Stretching is often used by athletes to improve flexibility and prevent injuries but it can also be beneficial for ordinary people too! Even if you don’t work out, incorporating stretching into your daily routine could be beneficial to your health, from boosting your mood to helping you sleep better and more!
Here are 5 science-backed benefits of stretching.
Improve your flexibility
Perhaps the best known argument for stretching regularly is to improve your flexibility. Regular stretching, repeated for a minimum of 6 weeks, can help to significantly improve your flexibility long-term. This is especially important as you age as flexibility tends to decrease over time. Stretching can help you to maintain your range of motion and prevent injury.
If you’re short on time, research shows that simply holding a static stretch for 30 seconds at a time can improve your flexibility. In fact, researchers found that more than 30 seconds doesn’t give you any additional benefits. That means you can fit it into your busy schedule and not worry about not doing enough. Why not try stretching during your lunch break or before bed?
Boost your mood
Regular stretching can also have a positive impact on your mood. A Spanish study of workers at a logistics company found that just 10 minutes of stretching exercises after work helped to lower anxiety and reduce feelings of exhaustion. At the same time, it helped to raise the workers’ levels of vitality and improve their mental health and general health in just 3 months!
It can be especially beneficial to introduce regular stretching into your routine if you spend a lot of the day sitting down. Desk-based jobs can lead to muscle stiffness, particularly in the spine and buttocks. Lower back pain is also a common workplace injury that affects a whopping 35% - 90% of all professionals.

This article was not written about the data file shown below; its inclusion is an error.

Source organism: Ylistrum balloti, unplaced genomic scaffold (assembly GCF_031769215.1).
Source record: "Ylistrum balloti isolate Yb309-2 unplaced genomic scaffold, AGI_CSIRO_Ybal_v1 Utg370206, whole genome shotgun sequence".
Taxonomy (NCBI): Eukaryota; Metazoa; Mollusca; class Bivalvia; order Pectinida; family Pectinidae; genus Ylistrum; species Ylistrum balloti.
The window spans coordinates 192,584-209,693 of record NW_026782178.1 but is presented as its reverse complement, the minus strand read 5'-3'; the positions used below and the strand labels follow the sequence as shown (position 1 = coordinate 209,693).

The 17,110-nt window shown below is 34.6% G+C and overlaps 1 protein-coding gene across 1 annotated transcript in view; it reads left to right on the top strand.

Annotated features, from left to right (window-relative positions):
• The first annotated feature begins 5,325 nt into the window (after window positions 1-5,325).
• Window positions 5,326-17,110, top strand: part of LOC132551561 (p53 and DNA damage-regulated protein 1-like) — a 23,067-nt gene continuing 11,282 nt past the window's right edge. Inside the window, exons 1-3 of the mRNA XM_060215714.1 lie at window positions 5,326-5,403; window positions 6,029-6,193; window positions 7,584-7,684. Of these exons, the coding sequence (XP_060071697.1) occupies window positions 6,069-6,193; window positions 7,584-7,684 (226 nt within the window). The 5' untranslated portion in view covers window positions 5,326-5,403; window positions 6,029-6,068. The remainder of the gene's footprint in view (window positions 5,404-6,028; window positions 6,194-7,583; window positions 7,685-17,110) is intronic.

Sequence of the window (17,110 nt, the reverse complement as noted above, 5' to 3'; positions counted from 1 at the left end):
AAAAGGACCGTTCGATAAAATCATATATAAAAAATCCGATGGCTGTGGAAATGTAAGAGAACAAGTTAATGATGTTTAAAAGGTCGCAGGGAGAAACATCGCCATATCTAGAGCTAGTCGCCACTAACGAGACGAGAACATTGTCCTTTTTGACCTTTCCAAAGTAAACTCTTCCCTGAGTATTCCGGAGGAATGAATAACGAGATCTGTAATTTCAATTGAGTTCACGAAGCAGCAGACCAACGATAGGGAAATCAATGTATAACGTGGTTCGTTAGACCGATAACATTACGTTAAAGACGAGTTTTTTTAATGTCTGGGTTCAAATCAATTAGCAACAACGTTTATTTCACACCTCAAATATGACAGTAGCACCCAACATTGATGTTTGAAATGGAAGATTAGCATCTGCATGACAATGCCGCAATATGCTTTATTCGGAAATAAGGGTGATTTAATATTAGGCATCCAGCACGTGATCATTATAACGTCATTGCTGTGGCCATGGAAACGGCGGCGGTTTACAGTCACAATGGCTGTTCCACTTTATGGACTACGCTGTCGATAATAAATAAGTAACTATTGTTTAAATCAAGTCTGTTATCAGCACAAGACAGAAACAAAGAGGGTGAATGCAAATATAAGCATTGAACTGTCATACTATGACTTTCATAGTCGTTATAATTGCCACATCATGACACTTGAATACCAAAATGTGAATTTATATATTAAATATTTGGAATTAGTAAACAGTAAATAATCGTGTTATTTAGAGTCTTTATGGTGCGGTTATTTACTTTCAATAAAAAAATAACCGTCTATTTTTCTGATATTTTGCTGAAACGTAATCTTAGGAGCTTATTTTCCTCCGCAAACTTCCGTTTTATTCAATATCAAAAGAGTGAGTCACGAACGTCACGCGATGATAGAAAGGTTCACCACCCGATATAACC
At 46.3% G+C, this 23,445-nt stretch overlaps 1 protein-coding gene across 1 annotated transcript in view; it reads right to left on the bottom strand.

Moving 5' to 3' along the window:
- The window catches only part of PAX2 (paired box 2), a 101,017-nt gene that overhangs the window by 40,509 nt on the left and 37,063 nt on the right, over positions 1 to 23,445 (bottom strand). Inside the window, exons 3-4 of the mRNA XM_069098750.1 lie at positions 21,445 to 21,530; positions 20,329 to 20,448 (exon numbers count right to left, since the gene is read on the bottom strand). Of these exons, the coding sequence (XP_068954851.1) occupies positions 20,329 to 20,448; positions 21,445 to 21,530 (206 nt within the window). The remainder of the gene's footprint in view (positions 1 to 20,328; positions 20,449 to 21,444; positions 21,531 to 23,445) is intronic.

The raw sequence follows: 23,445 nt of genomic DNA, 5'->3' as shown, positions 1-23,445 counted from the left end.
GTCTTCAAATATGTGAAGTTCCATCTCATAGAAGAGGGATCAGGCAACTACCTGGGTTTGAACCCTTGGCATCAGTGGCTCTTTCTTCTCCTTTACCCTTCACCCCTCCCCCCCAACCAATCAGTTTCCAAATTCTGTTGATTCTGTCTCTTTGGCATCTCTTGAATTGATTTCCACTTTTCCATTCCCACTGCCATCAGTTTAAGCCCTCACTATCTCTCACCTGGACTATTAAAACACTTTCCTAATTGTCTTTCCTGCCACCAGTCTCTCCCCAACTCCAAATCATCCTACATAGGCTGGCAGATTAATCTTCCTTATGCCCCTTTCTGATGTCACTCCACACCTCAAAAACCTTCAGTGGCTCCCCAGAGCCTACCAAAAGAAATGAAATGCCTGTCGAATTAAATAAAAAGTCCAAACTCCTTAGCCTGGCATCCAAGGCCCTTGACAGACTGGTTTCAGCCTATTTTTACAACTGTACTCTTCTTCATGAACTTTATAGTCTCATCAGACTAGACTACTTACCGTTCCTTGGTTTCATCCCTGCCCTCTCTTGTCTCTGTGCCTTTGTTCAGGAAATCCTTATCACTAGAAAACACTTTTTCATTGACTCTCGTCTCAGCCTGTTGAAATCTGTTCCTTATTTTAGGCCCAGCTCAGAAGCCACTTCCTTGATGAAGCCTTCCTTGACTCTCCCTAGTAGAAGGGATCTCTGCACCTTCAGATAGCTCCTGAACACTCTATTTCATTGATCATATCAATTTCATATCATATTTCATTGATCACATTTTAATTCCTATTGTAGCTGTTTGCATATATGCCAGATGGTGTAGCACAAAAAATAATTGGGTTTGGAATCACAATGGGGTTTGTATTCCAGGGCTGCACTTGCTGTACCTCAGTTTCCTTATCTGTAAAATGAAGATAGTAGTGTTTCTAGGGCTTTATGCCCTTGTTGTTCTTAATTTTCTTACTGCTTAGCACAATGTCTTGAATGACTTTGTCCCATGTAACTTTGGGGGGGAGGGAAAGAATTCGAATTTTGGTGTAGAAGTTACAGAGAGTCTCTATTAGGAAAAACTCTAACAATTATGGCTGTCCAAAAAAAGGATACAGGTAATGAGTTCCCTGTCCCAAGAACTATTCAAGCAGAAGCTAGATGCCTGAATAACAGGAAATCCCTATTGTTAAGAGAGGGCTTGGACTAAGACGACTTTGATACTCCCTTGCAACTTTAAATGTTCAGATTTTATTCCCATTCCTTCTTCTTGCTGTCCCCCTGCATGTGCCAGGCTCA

A Brazillian study of call centre operators found that 10 minutes of stretching exercises a day decreased muscle discomfort among the participants. Interestingly, the study also found that the group had lower levels of fatigue and performed better in memory tasks than the group who took an ordinary 10 minute rest break.
Surprisingly, stretching can also influence your sleep cycle too. Research shows that stretching exercises like Pilates can help to improve sleep quality. This is especially important if you struggle to sleep due to stress or discomfort.
Stretching the calf and hamstring muscles immediately before going to bed can also reduce the frequency and severity of leg cramping at night, especially in older adults.
There is some evidence that regular stretching could help you to manage pain, either as a result of illness or the stresses of day-to-day life. A study of lower back pain in nurses, for instance, found that a stretching exercise program 3 times a week helped to significantly improve their pain scores. More than 80% of the participants noted improvements in their condition.
A 2019 study also demonstrated that regular stretching can help to reduce pain for women with fibromyalgia when compared to aerobic exercise. The women also found that the impact of fibromyalgia on their quality of life decreased as a result of the stretching program.
Regular stretching can be hugely beneficial, especially if you have a sedentary lifestyle or a desk-based job. Whether you’re looking to improve your flexibility, reduce stiffness or boost your mood, it’s worth taking time out of your day to do some stretching! Just make sure your Zoom camera is off...